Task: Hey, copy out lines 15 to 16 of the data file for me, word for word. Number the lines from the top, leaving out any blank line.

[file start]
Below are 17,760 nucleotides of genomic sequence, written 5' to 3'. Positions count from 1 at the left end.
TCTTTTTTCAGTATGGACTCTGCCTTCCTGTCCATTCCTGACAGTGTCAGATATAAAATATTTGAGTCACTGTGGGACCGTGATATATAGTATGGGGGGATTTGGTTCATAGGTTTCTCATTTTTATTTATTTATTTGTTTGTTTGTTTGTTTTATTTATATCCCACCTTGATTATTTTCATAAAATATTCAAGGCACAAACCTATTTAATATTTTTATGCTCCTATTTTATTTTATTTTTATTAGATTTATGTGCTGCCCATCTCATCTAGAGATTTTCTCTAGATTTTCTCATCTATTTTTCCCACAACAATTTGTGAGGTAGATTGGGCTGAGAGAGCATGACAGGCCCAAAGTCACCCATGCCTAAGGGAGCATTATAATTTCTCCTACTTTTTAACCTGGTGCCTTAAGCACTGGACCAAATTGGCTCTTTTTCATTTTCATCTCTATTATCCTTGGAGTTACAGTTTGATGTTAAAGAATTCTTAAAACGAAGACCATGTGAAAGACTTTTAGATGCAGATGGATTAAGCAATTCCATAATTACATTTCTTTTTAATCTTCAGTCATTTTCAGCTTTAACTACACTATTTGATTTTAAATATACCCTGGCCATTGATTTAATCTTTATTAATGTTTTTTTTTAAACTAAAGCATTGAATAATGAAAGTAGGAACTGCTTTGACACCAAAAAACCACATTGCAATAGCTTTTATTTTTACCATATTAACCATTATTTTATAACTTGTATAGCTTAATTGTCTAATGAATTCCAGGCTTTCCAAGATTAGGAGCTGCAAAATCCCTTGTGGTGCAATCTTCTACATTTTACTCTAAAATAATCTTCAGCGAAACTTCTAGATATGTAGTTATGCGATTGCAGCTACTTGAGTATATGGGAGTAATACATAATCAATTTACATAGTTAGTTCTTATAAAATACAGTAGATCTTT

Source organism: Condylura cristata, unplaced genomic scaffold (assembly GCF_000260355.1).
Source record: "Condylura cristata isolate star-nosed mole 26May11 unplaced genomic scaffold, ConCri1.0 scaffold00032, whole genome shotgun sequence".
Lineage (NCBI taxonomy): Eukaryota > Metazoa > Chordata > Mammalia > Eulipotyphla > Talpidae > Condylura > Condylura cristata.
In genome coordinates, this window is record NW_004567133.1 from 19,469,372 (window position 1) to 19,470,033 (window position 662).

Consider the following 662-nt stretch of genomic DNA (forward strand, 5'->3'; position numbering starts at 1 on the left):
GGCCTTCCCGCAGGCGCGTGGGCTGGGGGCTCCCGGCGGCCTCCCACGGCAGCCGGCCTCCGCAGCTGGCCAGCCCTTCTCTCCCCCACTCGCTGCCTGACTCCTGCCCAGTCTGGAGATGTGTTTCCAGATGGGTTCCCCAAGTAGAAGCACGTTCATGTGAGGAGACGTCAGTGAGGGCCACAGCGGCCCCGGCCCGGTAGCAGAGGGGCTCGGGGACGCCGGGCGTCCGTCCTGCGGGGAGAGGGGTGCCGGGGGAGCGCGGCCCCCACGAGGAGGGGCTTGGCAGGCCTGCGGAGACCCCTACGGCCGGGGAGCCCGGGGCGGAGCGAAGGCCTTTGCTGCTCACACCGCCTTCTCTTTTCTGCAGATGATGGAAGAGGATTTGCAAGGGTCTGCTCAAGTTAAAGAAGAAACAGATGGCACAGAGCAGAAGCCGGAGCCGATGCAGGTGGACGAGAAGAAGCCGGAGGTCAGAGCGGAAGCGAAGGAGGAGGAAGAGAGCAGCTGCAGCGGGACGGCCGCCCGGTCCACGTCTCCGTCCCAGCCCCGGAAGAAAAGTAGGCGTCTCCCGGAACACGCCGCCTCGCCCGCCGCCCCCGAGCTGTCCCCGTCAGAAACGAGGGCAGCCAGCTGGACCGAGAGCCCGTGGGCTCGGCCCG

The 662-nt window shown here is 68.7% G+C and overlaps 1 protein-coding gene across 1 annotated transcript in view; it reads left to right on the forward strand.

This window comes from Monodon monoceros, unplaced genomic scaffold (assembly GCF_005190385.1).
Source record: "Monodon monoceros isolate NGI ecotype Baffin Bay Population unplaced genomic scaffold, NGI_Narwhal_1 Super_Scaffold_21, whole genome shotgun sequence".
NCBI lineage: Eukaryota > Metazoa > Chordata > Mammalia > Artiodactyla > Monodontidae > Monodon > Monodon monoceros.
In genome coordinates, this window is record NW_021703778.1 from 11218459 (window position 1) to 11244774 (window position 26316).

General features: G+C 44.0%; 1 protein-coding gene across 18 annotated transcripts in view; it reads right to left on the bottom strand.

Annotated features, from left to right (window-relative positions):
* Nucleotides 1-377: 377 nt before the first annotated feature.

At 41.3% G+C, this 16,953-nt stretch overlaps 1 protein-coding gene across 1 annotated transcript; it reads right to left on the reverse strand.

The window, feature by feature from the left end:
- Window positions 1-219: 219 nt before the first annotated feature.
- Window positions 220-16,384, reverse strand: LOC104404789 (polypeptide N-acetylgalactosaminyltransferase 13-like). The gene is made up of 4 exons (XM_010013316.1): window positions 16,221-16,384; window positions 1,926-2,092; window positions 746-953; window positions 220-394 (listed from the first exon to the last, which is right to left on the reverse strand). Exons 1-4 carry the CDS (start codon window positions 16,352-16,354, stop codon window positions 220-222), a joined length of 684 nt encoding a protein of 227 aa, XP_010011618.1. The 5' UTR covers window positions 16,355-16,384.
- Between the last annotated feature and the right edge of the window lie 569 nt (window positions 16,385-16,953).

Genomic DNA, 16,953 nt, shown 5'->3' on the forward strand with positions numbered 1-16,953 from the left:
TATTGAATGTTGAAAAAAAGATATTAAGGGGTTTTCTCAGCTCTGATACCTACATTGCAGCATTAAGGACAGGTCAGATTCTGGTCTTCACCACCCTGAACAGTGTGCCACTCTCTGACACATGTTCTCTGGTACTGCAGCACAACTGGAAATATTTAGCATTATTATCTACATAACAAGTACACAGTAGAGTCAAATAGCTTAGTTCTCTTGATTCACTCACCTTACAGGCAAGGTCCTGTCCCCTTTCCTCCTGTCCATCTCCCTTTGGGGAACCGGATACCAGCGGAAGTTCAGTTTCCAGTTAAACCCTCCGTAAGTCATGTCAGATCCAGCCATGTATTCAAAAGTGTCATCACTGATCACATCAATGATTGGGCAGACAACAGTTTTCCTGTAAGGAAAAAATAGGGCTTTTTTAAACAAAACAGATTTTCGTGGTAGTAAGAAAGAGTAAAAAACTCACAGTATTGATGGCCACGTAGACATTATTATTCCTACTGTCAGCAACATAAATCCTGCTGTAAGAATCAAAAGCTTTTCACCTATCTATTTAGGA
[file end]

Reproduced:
Annotated features, from left to right (window-relative positions):
* Nucleotides 1-377: 377 nt before the first annotated feature.